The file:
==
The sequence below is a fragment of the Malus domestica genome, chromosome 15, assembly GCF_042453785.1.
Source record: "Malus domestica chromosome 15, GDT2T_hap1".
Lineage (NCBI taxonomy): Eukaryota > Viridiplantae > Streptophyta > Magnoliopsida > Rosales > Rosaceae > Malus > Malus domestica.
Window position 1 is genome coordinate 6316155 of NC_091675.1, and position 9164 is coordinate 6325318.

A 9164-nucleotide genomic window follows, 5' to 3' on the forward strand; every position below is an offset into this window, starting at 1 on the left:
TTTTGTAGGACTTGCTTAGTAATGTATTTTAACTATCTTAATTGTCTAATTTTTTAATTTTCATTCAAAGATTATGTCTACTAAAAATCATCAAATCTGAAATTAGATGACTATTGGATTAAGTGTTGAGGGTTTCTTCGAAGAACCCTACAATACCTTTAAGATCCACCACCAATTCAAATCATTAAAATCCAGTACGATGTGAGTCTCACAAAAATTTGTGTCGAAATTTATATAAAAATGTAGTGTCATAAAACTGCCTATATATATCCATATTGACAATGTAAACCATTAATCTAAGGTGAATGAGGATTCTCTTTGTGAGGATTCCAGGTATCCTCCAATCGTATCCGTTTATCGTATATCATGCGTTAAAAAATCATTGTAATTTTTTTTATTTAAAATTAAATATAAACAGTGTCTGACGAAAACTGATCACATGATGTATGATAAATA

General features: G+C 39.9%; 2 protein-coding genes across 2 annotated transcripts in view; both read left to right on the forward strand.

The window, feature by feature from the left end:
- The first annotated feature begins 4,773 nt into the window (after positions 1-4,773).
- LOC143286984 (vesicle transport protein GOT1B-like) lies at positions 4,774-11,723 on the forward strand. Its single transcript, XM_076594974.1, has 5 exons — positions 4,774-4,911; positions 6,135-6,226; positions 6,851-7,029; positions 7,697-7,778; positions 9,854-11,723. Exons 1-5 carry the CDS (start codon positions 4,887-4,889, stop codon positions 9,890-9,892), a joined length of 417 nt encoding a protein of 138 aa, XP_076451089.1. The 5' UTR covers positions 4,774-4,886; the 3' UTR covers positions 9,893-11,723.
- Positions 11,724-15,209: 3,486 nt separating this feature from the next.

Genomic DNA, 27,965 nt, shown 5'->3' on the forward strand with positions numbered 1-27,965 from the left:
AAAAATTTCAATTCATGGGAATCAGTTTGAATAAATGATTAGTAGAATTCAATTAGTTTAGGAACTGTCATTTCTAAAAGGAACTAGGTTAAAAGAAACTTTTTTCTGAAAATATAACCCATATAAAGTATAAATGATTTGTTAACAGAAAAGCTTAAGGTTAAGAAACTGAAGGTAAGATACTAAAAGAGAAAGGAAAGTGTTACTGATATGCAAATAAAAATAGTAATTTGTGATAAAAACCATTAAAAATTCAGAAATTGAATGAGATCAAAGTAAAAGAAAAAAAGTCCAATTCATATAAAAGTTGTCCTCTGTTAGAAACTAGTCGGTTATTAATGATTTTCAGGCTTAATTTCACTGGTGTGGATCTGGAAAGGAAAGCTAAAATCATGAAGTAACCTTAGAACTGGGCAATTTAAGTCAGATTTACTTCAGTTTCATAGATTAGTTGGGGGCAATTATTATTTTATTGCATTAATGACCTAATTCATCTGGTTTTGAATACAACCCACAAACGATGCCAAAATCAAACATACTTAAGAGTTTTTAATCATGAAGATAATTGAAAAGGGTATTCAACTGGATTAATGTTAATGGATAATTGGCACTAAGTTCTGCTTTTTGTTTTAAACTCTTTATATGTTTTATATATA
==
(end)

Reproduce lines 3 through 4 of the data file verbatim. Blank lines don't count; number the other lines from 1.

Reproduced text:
Lineage (NCBI taxonomy): Eukaryota > Viridiplantae > Streptophyta > Magnoliopsida > Rosales > Rosaceae > Malus > Malus domestica.
Window position 1 is genome coordinate 6316155 of NC_091675.1, and position 9164 is coordinate 6325318.